Today, while I was watching the pre-market opening for stocks on TV, my wife sat down and, as she divided her attention between her iPad and the TV, she commented that Netflix was at 105. Now, that surprised me since we do not own any of that stock. So, I asked her: “As compared to what?”, and she just shrugged her shoulders.
This brings up an important point. Many novice investors only seem to think about the markets on an occasional basis. Maybe they heard or read that the Dow Jones dropped by 200 points, noticed that the value on their monthly account statement had declined, or read that a stock or mutual fund they own had dropped. But, in order to actually understand what is happening in the financial markets, you need to place things in context. How does what is happening to one of the securities you are interested in compare to other companies within its industry and, then, how does that correlate within the overall market?
A good way to begin to understand what I am suggesting is to become familiar with the “Sector Tracker”, on the linked Sector SPDR web site: http://www.sectorspdr.com/sectorspdr/tools/sector-tracker. Sector SPDRs are exchange-traded funds (a form of mutual fund) that segregate the various stocks within the S & P 500, by their various industries. The Tracker is inter-active, and it allows you to click on the various timeframes, and to review the historical performance of the S & P 500, as well as each of the individual sector ETFs.
As you consider the possibilities, try to understand what caused the overall index to perform as it did, and also why one sector has performed differently than another. Also, remember that this chart shows past performance, and it does not attempt to reflect what will happen in the future. But first, let’s consider the S & P 500 across, let’s say, the one month, one year and five year timeframes. That performance was: -4.35%, +2.48% and +89.96%, respectively. Well, about a year ago, anticipated weakness in developing markets raised some concern within developed economies, as well.
Now review how the Energy and Materials (Commodities) SPDRs did at the time when, over the past year, the prices of copper, gas, zinc, oil, etc. have plummeted. Within the Health Care sector, stocks have held-up comparatively well, because Baby Boomers are getting older and more people now have acquired health insurance under Obamacare. And lastly, the Utility industry, which generally maintains a debt-heavy capital structure, has benefitted from the Fed’s holding interest rates down for quite some time.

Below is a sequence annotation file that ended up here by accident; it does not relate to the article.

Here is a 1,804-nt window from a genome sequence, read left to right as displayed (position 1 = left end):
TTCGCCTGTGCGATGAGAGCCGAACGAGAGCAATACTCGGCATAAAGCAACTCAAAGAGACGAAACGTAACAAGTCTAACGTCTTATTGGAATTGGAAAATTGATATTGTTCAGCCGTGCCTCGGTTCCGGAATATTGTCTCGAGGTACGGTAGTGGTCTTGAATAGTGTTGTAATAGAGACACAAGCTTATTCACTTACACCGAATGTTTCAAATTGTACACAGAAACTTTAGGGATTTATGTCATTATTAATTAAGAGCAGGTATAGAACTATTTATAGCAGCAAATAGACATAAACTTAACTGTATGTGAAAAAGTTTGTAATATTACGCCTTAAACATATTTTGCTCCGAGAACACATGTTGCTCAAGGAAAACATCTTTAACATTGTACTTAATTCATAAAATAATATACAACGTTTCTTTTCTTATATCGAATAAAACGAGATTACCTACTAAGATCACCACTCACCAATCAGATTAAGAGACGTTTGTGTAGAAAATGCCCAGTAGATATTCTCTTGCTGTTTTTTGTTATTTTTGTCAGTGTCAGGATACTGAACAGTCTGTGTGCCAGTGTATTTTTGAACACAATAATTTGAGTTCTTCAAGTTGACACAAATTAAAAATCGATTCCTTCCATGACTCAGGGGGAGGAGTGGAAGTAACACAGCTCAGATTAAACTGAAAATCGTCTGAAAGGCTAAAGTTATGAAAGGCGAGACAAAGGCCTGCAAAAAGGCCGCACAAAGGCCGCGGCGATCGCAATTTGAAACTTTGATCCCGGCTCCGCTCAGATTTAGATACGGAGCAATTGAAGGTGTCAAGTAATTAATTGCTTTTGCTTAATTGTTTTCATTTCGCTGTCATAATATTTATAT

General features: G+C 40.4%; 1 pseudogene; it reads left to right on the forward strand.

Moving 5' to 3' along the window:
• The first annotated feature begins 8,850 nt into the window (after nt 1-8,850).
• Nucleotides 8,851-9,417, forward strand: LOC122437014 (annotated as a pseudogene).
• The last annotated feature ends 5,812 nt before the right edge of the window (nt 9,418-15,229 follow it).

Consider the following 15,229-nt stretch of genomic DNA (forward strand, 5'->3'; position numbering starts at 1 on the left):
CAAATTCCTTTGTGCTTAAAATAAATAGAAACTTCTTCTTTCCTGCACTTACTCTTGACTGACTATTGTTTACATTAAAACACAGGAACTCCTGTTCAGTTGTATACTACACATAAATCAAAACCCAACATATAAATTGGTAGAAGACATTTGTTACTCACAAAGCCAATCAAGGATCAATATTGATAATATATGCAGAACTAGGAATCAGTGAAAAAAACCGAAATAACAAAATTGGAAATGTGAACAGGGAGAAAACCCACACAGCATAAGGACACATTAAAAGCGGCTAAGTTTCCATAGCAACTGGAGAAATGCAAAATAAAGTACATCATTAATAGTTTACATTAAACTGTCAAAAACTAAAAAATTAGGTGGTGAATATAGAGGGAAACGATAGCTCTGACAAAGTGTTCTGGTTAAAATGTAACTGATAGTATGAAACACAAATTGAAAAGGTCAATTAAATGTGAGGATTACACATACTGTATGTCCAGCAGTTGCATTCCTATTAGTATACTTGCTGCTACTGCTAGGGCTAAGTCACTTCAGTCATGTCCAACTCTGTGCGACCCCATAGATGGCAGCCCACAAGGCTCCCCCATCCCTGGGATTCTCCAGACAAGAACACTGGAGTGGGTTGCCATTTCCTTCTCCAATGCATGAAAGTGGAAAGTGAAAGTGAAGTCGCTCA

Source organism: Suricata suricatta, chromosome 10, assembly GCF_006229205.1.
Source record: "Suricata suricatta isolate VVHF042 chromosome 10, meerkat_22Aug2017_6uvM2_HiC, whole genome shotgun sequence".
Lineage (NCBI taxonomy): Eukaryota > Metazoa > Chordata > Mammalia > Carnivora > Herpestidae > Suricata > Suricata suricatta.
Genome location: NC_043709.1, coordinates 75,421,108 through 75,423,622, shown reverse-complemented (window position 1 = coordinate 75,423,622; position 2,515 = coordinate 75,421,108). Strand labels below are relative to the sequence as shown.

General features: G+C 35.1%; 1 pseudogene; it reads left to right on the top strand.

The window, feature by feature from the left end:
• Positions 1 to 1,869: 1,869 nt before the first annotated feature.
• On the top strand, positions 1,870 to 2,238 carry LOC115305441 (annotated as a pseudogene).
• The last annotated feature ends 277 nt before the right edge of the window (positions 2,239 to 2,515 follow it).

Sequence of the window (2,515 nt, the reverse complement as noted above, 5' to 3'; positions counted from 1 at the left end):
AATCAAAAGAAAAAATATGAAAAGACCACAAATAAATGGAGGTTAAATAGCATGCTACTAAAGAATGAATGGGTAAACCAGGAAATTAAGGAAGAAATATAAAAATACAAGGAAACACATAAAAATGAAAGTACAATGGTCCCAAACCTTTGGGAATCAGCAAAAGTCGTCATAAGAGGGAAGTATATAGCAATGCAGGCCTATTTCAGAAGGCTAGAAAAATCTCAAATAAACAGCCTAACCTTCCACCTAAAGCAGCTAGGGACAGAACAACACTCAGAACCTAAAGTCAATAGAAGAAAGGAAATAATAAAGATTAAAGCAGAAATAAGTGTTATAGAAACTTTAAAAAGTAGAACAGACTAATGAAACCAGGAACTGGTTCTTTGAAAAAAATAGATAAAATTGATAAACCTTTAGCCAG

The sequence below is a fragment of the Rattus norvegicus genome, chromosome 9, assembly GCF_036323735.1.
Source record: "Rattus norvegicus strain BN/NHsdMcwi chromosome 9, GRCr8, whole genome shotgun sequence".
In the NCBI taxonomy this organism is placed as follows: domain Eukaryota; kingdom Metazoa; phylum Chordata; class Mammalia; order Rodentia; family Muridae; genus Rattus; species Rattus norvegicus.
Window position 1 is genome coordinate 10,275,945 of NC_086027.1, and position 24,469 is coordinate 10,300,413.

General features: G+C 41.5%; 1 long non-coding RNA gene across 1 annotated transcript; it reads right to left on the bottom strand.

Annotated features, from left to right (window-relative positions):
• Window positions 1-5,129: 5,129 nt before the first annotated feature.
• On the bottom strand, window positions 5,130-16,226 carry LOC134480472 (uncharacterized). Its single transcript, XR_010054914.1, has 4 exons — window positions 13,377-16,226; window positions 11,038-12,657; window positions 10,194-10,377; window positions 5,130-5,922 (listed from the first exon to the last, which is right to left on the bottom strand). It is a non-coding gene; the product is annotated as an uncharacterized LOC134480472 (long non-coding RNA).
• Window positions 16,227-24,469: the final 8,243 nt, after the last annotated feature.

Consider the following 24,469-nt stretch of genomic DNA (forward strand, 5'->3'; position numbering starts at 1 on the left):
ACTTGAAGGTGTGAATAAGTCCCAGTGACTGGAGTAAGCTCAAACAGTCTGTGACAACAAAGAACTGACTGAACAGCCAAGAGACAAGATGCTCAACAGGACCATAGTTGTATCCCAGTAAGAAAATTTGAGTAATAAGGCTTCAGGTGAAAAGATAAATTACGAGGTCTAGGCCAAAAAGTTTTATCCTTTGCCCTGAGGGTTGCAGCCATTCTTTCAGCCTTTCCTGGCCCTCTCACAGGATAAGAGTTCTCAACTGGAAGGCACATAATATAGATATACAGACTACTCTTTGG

When you consider the vagaries of the financial markets over time–among the different industries, or with any particular stocks or funds–you might begin to question your past investment moves. For instance, why didn’t you sell-out before? At least, part of it? Should we have shifted into better performing sectors? Moved more into bonds?
Before you even start to invest, try to learn, at least the basics, so that you will have some concept for making suitable investment decisions. And also, you cannot go back in time! So, if you did liquidate your portfolio to any great extent, how will you know when it is time to re-enter the markets? As many people–especially retirees--who panicked back five-to-seven years ago have found, cash and CDs are still earning virtually nothing. Unfortunately, cash and equivalents will not keep up with inflation over the long-term!
Remember that there can also be much more to investing than just what is going on in the U. S. markets, and you cannot possibly be aware of–or truly understand–all of the extraneous factors. Is OPEC opening or closing the oil spigot? The intricacies of the foreign currency markets? The Chinese stock market bubble? What’s going on inside the head of North Korean Dictator Kim Jong-Un? Even the partisan bickering on Capital Hill? But, don’t feel alone if you feel lost, the Media certainly doesn’t have a clue either!
NOTE: If you are committed to learning a little more about the investment basics, you might consider checking the Investment Boot Camp (IBC) series on this blog. For many investors, the current markets are somewhat of a Baptism by Fire! For our overseas readers, much of what I am suggesting would also have similar applications for your markets, as well.